Lewes UKIP councillor says businesses should have power to turn away women and gay people(5 Posts)
Ukip Founder Alan Sked Says The Party Is 'Morally Dodgy' And 'Extraordinarily Right-Wing’"
“David Cameron has been under fire for dismissing the UK Independence Party (Ukip) as a party of "fruitcakes, loonies and closet racists", in a now-notorious radio interview in 2006.”
“However, he may have won support from an unusual quarter - the founder and former leader of Ukip, Professor Alan Sked, says the party he launched in 1993 has become "extraordinarily right-wing" and is now devoted to "creating a fuss, via Islam and immigrants. They've got nothing to say on mainstream issues."
"Its extraordinary," Sked told the HuffPost UK, "that at the last general election, with the country facing the greatest economic crisis since the Great Depression, [Ukip's] flagship policy was to ban the burqa."
"They're not an intellectually serious party. Their views on immigrants and on [banning] the burqa are morally dodgy."
“Sked, who led the party between 1993 and 1997, before quitting and resigning his membership, said it was a Ukip peer who invited Dutch politician Geert Wilders to the UK to screen his anti-Islam film Fitna in October 2009.”
I'm prepared to believe she's a legitimate libertarian - rather than a bigot, and it's a reasonably valid (though wrong) viewpoint. But given that UKIP is not a libertarian party they should kick her out. It would be like a Labour candidate announcing they were a Marxist - it's not wrong, just incompatible with party representation.
That's excellent , saves us the cost of sending the police out to investigate if those businesses are robbed, or to maintain the roads leading to their premises, or to provide any
NHS services to the business owners etc etc..
A UKIP councillor believes business owners should be allowed to refuse to serve women and gay people.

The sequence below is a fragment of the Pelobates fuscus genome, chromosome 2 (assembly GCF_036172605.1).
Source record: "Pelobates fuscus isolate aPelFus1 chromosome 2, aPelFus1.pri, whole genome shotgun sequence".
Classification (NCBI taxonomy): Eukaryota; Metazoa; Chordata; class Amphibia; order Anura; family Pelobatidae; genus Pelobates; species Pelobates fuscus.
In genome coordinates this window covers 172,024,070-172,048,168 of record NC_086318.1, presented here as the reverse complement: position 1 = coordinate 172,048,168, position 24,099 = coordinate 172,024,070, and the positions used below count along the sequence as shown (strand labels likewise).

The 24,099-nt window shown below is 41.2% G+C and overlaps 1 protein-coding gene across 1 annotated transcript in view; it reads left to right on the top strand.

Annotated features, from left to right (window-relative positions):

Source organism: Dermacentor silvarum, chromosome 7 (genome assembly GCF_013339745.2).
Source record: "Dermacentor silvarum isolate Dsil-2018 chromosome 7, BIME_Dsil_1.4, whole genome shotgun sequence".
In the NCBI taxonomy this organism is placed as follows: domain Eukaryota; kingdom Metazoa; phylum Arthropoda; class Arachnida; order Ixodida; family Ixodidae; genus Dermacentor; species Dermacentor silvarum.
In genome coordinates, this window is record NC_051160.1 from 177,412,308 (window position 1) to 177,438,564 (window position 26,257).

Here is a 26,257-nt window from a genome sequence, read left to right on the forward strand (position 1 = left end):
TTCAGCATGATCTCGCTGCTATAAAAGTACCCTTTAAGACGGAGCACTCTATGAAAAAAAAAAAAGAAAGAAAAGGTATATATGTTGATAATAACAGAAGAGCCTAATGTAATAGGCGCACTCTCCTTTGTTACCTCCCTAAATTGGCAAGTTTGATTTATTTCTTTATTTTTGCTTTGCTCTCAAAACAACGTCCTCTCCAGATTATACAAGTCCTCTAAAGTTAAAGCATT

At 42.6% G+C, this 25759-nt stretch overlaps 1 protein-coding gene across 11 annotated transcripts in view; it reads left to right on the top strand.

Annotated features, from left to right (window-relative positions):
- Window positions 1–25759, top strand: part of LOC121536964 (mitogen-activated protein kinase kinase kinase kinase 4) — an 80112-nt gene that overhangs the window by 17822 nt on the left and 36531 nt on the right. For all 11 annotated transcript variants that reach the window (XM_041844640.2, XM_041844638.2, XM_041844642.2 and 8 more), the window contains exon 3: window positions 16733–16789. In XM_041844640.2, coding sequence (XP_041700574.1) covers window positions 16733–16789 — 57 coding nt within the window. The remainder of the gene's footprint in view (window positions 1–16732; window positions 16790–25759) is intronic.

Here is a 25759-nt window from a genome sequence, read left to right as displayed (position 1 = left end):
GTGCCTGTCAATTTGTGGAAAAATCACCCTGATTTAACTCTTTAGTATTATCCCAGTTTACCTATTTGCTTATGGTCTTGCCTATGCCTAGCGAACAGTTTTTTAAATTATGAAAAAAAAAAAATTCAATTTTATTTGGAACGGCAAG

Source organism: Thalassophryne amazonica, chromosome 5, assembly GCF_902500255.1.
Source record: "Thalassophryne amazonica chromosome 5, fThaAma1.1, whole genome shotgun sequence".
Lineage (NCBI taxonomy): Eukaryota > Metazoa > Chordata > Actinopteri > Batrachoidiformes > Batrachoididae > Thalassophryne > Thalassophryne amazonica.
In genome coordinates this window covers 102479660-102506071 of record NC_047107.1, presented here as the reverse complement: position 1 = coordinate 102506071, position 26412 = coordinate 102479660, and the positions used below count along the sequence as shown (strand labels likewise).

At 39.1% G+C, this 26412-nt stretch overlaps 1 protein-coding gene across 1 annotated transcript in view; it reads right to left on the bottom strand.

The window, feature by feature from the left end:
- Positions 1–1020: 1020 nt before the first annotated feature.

Donna Edmunds, a Lewes district councillor and MEP candidate for the South East, said business people should be allowed to refuse service to anyone they want for whatever reason they want.
Responding to a post on an internet forum Coun Edmunds said they should be allowed to refuse service, including because a customer is gay or a woman.
She had been asked to state whether she supported remarks by Henley-on-Thames UKIP councillor David Silvester who said the floods this winter had been caused by the Government’s support for gay marriage.
After saying she did not agree with her party colleague, she added: “I believe that all business owners, Christian, Muslim, gay, straight, should be allowed to withhold their services from whomever that choose whenever they choose.
“It’s their business. Why should they be forced to serve or sell to anyone?”
When asked by The Argus to clarify her statement the EU election hopeful said it would be ok for a shop owner to refuse to serve her based on no other fact than she was a woman, or if service was refused to a gay person.
She said: “I’m a libertarian so I don’t think the state should have a role on who business owners serve.
“I wouldn’t refuse to serve gay people. I’m not saying their position is a correct one. I’m saying they should be free to make that choice themselves.”
This is not the first time the Lewes councillor has garnered controversy after making statements online.
In 2011 she was forced to stand down from her role as lead councillor for communications in Lewes after labelling a constituent a “village idiot” on Twitter.
Before that she was criticised after telling a constituent to “pay your taxes to die of cancer if that’s what you want” during an online row about the NHS.
Nigel Carter, chairman of Brighton and Hove UKIP, said any action to be taken against the councillor within the party would be taken at a higher level but said her views did not represent the majority of those involved with UKIP.
James Ledward, editor of Brighton-based GScene magazine, described the views as “horrendous”.
He said: “I’m flabbergasted. There is no place for views like this is 2014.
“It is worrying because with proportional representation in the European elections someone like this could get in.
“It’s all well and good getting the government legislation through but we have to win the hearts and minds of people like this. It’s clear there is still work to do.”
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